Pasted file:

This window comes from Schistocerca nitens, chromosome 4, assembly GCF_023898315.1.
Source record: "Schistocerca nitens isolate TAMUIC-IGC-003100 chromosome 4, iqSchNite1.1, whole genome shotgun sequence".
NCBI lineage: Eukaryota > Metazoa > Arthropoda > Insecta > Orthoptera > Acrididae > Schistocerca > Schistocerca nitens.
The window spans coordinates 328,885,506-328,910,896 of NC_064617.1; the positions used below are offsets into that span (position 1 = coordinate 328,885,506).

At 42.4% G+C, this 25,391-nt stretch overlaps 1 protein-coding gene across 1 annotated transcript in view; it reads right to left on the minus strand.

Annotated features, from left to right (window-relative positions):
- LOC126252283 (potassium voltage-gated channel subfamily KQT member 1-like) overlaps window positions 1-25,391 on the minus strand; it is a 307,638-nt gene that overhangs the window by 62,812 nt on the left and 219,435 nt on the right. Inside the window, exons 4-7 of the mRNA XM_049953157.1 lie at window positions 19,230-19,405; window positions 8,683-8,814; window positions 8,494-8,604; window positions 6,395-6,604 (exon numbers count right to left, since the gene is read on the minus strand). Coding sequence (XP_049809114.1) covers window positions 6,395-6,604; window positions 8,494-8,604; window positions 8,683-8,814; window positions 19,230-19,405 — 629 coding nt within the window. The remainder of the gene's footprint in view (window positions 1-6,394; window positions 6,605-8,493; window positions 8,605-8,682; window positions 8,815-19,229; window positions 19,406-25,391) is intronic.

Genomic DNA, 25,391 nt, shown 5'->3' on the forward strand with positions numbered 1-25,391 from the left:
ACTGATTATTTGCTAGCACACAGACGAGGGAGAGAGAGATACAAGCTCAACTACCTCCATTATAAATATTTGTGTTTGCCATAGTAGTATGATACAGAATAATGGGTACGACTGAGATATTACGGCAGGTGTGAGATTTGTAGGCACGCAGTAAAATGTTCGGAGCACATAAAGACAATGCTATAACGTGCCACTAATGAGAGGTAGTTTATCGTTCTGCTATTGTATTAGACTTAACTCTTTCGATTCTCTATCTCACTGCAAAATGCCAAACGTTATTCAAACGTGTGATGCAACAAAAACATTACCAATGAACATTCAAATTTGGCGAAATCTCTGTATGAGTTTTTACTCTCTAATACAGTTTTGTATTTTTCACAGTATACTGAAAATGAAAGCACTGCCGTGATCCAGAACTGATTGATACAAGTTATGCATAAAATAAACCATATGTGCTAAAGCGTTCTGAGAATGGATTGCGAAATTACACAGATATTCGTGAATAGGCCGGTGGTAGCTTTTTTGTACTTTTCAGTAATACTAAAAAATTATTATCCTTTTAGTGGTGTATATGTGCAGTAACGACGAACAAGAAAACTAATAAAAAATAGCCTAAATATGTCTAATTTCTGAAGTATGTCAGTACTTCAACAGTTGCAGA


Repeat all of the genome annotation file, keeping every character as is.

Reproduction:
This window comes from Schistocerca nitens, chromosome 4, assembly GCF_023898315.1.
Source record: "Schistocerca nitens isolate TAMUIC-IGC-003100 chromosome 4, iqSchNite1.1, whole genome shotgun sequence".
NCBI lineage: Eukaryota > Metazoa > Arthropoda > Insecta > Orthoptera > Acrididae > Schistocerca > Schistocerca nitens.
The window spans coordinates 328,885,506-328,910,896 of NC_064617.1; the positions used below are offsets into that span (position 1 = coordinate 328,885,506).

At 42.4% G+C, this 25,391-nt stretch overlaps 1 protein-coding gene across 1 annotated transcript in view; it reads right to left on the minus strand.

Annotated features, from left to right (window-relative positions):
- LOC126252283 (potassium voltage-gated channel subfamily KQT member 1-like) overlaps window positions 1-25,391 on the minus strand; it is a 307,638-nt gene that overhangs the window by 62,812 nt on the left and 219,435 nt on the right. Inside the window, exons 4-7 of the mRNA XM_049953157.1 lie at window positions 19,230-19,405; window positions 8,683-8,814; window positions 8,494-8,604; window positions 6,395-6,604 (exon numbers count right to left, since the gene is read on the minus strand). Coding sequence (XP_049809114.1) covers window positions 6,395-6,604; window positions 8,494-8,604; window positions 8,683-8,814; window positions 19,230-19,405 — 629 coding nt within the window. The remainder of the gene's footprint in view (window positions 1-6,394; window positions 6,605-8,493; window positions 8,605-8,682; window positions 8,815-19,229; window positions 19,406-25,391) is intronic.

Genomic DNA, 25,391 nt, shown 5'->3' on the forward strand with positions numbered 1-25,391 from the left:
ACTGATTATTTGCTAGCACACAGACGAGGGAGAGAGAGATACAAGCTCAACTACCTCCATTATAAATATTTGTGTTTGCCATAGTAGTATGATACAGAATAATGGGTACGACTGAGATATTACGGCAGGTGTGAGATTTGTAGGCACGCAGTAAAATGTTCGGAGCACATAAAGACAATGCTATAACGTGCCACTAATGAGAGGTAGTTTATCGTTCTGCTATTGTATTAGACTTAACTCTTTCGATTCTCTATCTCACTGCAAAATGCCAAACGTTATTCAAACGTGTGATGCAACAAAAACATTACCAATGAACATTCAAATTTGGCGAAATCTCTGTATGAGTTTTTACTCTCTAATACAGTTTTGTATTTTTCACAGTATACTGAAAATGAAAGCACTGCCGTGATCCAGAACTGATTGATACAAGTTATGCATAAAATAAACCATATGTGCTAAAGCGTTCTGAGAATGGATTGCGAAATTACACAGATATTCGTGAATAGGCCGGTGGTAGCTTTTTTGTACTTTTCAGTAATACTAAAAAATTATTATCCTTTTAGTGGTGTATATGTGCAGTAACGACGAACAAGAAAACTAATAAAAAATAGCCTAAATATGTCTAATTTCTGAAGTATGTCAGTACTTCAACAGTTGCAGA